• The price is simply too good to believe. Cuz if it sounds too good to be true, it probably is.
  • Check the seller -if an individual has 20 of the same handbag just in different colors, you should definitely think twice. Individuals are not licensed by the manufacturer to sell, they're most likely selling fakes.
Of course the best way to get a good deal online, along with the real product, customer service, and easy returns, is to shop with an authorized dealer. Go to that brand's website directly, like or 

And, to be ultra secure and know for sure that you're getting the real thing, head over to the actual, physical store location. You'll get a more personal shopping experience as well as an actual human interaction. 

Thursday, September 26, 2019

The Wheel Keeps on Turning

Today I'm reminded of the song by Journey (one of the great rock bands of my youth): Wheel in the Sky. You remember that song, right?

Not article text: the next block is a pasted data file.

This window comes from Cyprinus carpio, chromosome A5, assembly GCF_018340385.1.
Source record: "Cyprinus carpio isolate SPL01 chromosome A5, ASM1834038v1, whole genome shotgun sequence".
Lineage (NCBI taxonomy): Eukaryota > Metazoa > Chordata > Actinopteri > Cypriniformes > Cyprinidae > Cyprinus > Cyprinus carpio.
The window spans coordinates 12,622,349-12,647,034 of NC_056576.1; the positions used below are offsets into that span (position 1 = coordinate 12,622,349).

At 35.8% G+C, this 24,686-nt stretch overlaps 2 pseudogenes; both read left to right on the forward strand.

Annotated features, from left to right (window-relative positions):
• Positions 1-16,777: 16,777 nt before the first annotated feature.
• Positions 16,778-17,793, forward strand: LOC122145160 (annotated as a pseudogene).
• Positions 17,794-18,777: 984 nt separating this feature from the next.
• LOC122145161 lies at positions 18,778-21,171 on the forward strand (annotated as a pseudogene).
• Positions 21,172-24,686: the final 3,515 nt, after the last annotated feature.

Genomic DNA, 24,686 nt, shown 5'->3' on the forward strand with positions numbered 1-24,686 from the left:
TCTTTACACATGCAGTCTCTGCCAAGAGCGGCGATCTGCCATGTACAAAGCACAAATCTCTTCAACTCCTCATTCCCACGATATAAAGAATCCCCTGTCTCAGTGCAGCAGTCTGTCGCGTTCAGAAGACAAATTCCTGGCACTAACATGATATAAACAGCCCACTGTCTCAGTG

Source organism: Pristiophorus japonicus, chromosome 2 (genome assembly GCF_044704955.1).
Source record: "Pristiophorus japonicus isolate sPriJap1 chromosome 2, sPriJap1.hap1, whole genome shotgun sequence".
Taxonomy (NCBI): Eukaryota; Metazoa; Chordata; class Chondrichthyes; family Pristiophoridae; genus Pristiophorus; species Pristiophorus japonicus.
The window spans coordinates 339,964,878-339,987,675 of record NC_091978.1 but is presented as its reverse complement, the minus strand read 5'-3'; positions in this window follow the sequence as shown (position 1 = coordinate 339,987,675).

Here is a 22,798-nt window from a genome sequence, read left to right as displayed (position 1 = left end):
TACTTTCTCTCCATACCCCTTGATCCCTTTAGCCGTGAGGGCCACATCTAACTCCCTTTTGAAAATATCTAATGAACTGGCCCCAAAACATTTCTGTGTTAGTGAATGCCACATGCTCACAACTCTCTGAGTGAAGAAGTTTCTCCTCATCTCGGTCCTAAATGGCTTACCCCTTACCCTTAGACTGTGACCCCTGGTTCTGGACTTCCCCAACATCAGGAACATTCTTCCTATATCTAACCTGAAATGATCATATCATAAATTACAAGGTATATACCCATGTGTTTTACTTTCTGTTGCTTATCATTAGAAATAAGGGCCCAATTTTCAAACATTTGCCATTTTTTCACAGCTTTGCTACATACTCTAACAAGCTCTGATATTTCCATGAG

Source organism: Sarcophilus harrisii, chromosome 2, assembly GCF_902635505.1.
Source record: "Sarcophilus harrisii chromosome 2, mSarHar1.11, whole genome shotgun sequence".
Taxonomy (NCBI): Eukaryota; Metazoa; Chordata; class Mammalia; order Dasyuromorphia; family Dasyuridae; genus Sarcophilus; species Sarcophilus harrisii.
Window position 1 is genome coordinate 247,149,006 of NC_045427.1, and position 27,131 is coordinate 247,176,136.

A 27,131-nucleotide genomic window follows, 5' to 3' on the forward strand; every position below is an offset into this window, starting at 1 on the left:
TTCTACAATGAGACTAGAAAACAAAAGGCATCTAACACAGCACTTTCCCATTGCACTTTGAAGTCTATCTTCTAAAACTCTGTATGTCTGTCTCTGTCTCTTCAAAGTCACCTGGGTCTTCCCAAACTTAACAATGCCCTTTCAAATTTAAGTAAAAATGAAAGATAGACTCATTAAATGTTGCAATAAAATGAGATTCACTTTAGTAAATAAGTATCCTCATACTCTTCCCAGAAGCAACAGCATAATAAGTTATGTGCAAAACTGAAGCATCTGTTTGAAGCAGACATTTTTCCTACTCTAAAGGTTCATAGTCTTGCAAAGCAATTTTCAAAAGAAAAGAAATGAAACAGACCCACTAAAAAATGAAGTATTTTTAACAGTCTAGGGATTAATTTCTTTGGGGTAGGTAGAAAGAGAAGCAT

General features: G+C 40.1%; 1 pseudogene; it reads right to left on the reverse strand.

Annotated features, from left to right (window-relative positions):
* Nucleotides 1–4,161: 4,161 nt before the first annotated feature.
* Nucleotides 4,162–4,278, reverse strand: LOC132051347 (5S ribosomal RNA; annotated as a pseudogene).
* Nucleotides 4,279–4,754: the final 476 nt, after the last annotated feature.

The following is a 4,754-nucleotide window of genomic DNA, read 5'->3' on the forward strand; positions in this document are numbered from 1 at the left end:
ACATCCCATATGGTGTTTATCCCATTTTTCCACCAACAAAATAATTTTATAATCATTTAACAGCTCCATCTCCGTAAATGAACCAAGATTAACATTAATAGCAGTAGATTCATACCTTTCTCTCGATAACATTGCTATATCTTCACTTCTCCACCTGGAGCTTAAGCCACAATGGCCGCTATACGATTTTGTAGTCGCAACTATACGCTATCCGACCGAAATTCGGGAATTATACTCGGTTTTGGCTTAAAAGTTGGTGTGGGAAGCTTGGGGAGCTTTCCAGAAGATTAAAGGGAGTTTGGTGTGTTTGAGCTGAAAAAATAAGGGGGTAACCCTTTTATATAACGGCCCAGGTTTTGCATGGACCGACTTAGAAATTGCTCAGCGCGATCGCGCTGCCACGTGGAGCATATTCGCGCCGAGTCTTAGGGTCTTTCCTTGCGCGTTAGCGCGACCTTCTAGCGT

Ooh, the wheel in the sky keeps on turning 
I don't know where I'll be tomorrow 
Wheel in the sky keeps on turning... For tomorrow
Why? Because here we find ourselves at the end of September... already. 

SPOT CHECK: Where are you on your New Year's Resolutions? 

Most bikers I know have only one "New Year Resolution": to ride more miles in the new year than they did the previous year. Last year I rode a total of 8,465 miles, and I've almost reached my goal to surpass that this year... 'almost' being the key word. I haven't reached my goal just yet.

With Halloween on the horizon (which kicks off the holiday trifecta) some of us living in the North Country might think that the Riding Season is over. Think again!!